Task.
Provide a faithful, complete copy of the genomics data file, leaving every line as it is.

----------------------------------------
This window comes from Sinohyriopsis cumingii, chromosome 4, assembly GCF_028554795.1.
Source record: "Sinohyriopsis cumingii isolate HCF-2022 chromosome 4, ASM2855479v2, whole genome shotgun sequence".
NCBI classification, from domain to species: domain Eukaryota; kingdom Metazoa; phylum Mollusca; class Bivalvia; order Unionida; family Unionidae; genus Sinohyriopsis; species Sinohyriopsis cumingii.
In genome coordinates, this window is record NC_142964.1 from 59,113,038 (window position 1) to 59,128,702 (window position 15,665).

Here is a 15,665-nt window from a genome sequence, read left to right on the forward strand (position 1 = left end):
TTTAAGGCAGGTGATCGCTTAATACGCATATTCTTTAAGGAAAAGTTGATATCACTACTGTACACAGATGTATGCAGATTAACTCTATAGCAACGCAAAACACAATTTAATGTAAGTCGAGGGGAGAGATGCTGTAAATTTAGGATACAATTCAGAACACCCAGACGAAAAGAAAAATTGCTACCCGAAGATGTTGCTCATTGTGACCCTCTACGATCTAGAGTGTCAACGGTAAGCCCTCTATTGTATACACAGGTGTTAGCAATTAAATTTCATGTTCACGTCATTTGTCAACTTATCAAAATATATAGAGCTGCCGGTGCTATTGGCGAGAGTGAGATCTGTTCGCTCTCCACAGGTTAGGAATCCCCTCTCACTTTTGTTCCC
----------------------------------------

This window comes from Sinohyriopsis cumingii, chromosome 4, assembly GCF_028554795.1.
Source record: "Sinohyriopsis cumingii isolate HCF-2022 chromosome 4, ASM2855479v2, whole genome shotgun sequence".
NCBI classification, from domain to species: domain Eukaryota; kingdom Metazoa; phylum Mollusca; class Bivalvia; order Unionida; family Unionidae; genus Sinohyriopsis; species Sinohyriopsis cumingii.
In genome coordinates, this window is record NC_142964.1 from 59,113,038 (window position 1) to 59,128,702 (window position 15,665).

Here is a 15,665-nt window from a genome sequence, read left to right on the forward strand (position 1 = left end):
TTTAAGGCAGGTGATCGCTTAATACGCATATTCTTTAAGGAAAAGTTGATATCACTACTGTACACAGATGTATGCAGATTAACTCTATAGCAACGCAAAACACAATTTAATGTAAGTCGAGGGGAGAGATGCTGTAAATTTAGGATACAATTCAGAACACCCAGACGAAAAGAAAAATTGCTACCCGAAGATGTTGCTCATTGTGACCCTCTACGATCTAGAGTGTCAACGGTAAGCCCTCTATTGTATACACAGGTGTTAGCAATTAAATTTCATGTTCACGTCATTTGTCAACTTATCAAAATATATAGAGCTGCCGGTGCTATTGGCGAGAGTGAGATCTGTTCGCTCTCCACAGGTTAGGAATCCCCTCTCACTTTTGTTCCC